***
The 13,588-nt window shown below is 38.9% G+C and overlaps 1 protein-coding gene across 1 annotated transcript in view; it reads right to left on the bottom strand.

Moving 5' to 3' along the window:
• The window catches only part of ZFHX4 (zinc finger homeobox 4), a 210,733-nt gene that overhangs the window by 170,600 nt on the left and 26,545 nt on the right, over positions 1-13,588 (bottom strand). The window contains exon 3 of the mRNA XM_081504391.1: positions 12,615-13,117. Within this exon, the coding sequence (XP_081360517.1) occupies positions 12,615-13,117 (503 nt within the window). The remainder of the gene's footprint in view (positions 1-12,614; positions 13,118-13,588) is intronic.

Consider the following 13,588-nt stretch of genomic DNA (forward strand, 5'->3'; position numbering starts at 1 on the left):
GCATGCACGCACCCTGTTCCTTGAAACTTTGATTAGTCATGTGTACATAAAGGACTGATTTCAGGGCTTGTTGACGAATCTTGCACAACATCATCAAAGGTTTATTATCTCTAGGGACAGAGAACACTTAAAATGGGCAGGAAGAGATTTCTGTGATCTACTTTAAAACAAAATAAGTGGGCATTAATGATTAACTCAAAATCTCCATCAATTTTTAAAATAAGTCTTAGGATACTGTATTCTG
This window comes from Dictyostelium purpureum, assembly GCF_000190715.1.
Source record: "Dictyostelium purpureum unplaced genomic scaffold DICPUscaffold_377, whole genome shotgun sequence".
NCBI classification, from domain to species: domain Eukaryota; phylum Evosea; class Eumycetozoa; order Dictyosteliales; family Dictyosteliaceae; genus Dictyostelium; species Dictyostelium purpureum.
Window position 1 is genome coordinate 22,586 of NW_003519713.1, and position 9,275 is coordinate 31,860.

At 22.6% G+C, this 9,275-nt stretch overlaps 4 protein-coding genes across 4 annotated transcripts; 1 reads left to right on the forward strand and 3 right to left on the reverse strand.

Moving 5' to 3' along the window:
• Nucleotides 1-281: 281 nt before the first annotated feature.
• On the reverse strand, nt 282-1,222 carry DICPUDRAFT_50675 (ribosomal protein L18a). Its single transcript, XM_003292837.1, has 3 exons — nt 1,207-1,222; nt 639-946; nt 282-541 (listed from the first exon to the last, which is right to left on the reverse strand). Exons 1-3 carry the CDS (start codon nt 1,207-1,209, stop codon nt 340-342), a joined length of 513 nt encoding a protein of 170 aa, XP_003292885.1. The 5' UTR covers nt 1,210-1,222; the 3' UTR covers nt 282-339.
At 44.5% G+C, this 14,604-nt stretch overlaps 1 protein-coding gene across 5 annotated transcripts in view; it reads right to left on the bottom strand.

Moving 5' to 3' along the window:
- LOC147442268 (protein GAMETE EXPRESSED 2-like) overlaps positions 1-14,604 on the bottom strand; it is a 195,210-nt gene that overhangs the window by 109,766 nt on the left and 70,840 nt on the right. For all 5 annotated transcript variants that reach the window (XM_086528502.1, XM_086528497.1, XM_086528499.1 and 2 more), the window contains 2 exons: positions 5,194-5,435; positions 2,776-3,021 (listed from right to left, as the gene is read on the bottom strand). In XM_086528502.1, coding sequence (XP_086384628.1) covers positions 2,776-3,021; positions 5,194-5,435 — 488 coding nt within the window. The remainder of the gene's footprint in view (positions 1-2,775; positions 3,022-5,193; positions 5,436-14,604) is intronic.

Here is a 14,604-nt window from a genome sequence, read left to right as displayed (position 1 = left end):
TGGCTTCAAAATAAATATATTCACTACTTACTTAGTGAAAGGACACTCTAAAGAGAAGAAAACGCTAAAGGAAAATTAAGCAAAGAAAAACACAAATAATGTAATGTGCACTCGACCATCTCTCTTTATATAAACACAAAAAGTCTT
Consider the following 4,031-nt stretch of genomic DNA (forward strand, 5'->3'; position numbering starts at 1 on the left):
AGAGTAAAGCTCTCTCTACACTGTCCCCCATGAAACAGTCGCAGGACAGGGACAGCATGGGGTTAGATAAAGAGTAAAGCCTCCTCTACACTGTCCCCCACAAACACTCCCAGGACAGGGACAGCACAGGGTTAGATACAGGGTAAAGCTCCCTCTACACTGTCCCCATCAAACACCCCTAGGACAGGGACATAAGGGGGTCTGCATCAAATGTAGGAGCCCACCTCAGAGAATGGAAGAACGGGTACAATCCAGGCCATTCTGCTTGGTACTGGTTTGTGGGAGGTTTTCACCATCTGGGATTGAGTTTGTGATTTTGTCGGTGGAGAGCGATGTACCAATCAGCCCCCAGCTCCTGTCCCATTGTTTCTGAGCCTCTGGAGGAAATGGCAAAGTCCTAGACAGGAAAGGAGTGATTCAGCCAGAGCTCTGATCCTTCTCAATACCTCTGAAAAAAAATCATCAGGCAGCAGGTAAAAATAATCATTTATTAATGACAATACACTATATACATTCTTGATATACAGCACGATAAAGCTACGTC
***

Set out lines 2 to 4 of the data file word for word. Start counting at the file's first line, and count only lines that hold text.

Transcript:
Moving 5' to 3' along the window:
• The window catches only part of ZFHX4 (zinc finger homeobox 4), a 210,733-nt gene that overhangs the window by 170,600 nt on the left and 26,545 nt on the right, over positions 1-13,588 (bottom strand). The window contains exon 3 of the mRNA XM_081504391.1: positions 12,615-13,117. Within this exon, the coding sequence (XP_081360517.1) occupies positions 12,615-13,117 (503 nt within the window). The remainder of the gene's footprint in view (positions 1-12,614; positions 13,118-13,588) is intronic.

Consider the following 13,588-nt stretch of genomic DNA (forward strand, 5'->3'; position numbering starts at 1 on the left):